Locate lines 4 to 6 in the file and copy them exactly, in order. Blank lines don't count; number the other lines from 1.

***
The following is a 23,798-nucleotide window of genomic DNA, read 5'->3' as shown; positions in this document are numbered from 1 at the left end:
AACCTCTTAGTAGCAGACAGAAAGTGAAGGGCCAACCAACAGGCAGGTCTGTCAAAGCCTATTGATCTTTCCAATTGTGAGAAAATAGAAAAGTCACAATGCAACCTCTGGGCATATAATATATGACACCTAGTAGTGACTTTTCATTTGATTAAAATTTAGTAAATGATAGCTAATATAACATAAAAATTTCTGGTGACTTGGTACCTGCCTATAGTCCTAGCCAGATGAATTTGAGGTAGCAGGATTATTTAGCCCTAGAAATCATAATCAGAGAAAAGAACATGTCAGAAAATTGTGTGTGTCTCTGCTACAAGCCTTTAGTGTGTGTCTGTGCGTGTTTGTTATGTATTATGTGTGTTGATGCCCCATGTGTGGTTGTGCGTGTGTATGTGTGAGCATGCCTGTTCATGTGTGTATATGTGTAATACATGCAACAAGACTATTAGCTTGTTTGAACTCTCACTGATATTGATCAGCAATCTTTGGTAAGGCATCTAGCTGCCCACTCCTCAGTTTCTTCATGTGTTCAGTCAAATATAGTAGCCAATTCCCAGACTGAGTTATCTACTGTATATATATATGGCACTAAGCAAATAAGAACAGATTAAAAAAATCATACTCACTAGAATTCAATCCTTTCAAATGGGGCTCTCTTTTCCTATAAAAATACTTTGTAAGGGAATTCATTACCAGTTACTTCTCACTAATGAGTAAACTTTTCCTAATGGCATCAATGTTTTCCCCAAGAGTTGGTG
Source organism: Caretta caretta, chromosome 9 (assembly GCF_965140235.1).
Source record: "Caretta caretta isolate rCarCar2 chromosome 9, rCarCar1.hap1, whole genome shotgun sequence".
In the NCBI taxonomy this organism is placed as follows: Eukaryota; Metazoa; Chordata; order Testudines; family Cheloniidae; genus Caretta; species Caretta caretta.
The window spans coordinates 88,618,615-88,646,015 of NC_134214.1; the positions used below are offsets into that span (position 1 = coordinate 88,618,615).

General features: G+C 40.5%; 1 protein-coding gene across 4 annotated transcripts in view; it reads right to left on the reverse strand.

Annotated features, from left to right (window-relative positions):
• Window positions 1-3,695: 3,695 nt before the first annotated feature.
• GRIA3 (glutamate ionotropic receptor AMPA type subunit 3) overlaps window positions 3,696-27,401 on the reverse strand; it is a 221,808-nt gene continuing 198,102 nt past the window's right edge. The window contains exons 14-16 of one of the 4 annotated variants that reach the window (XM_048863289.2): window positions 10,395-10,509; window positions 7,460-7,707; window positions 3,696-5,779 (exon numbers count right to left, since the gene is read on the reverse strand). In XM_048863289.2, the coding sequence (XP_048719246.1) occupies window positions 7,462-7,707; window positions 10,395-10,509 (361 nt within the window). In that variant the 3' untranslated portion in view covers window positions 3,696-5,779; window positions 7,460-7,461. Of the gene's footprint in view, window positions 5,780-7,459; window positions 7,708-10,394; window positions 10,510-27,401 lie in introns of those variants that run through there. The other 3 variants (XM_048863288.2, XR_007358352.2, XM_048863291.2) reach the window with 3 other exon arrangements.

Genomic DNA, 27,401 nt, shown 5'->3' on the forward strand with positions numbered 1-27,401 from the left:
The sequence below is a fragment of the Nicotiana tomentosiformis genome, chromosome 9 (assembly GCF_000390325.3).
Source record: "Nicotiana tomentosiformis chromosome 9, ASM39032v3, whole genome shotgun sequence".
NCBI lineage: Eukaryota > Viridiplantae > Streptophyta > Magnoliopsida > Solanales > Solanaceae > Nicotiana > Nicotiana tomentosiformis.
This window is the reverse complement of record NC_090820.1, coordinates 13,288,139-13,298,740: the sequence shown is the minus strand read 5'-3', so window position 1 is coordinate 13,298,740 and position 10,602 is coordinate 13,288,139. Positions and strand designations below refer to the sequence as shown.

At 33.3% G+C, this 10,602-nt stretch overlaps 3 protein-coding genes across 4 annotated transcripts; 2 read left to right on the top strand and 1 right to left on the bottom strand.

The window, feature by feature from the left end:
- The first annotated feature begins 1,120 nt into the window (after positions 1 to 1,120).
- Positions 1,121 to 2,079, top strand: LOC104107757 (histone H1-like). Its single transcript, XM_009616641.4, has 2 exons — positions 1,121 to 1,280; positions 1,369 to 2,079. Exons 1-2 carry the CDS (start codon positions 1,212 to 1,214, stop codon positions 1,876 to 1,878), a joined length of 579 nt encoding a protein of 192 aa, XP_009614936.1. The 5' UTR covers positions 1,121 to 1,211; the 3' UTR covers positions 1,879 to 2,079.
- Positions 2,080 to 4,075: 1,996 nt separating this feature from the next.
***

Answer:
Source record: "Caretta caretta isolate rCarCar2 chromosome 9, rCarCar1.hap1, whole genome shotgun sequence".
In the NCBI taxonomy this organism is placed as follows: Eukaryota; Metazoa; Chordata; order Testudines; family Cheloniidae; genus Caretta; species Caretta caretta.
The window spans coordinates 88,618,615-88,646,015 of NC_134214.1; the positions used below are offsets into that span (position 1 = coordinate 88,618,615).